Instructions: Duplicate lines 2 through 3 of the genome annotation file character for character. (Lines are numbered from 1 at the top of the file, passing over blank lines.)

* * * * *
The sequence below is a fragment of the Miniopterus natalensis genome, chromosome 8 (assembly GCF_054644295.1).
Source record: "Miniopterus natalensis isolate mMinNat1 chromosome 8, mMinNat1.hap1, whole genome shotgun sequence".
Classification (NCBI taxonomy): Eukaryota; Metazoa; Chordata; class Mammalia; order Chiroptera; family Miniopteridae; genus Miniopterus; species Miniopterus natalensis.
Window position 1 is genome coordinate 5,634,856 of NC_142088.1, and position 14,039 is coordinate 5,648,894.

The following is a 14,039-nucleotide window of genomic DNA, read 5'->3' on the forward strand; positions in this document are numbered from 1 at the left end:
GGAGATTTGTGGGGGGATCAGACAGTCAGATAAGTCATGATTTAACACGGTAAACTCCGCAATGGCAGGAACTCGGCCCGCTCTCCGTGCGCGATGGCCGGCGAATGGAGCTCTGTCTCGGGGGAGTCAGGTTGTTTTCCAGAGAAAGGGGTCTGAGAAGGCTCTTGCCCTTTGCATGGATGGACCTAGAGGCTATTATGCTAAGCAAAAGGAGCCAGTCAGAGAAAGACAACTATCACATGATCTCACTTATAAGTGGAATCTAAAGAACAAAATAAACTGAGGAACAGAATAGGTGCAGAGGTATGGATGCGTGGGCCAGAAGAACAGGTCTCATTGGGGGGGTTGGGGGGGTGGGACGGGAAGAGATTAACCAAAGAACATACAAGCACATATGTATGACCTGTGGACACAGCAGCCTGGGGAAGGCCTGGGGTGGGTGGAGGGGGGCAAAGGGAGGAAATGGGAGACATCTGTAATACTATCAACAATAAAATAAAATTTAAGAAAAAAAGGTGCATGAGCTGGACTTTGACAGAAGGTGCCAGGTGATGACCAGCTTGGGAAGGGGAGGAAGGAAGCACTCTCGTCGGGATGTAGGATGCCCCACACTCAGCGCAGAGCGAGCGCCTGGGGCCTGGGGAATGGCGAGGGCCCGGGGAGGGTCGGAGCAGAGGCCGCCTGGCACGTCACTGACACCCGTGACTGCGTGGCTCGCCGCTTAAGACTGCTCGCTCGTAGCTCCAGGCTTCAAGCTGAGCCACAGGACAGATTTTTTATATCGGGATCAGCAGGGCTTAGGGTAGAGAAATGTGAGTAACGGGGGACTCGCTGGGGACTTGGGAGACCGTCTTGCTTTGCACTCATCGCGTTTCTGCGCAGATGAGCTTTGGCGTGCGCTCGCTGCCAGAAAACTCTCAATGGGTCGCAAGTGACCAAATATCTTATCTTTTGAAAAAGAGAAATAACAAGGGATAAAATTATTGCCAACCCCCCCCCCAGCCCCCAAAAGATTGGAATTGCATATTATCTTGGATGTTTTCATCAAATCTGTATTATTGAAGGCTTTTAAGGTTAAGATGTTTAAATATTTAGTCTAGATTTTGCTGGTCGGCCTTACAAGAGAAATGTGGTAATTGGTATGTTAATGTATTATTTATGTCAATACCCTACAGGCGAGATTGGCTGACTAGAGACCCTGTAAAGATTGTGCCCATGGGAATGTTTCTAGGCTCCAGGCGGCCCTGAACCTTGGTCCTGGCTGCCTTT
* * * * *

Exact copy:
Source record: "Miniopterus natalensis isolate mMinNat1 chromosome 8, mMinNat1.hap1, whole genome shotgun sequence".
Classification (NCBI taxonomy): Eukaryota; Metazoa; Chordata; class Mammalia; order Chiroptera; family Miniopteridae; genus Miniopterus; species Miniopterus natalensis.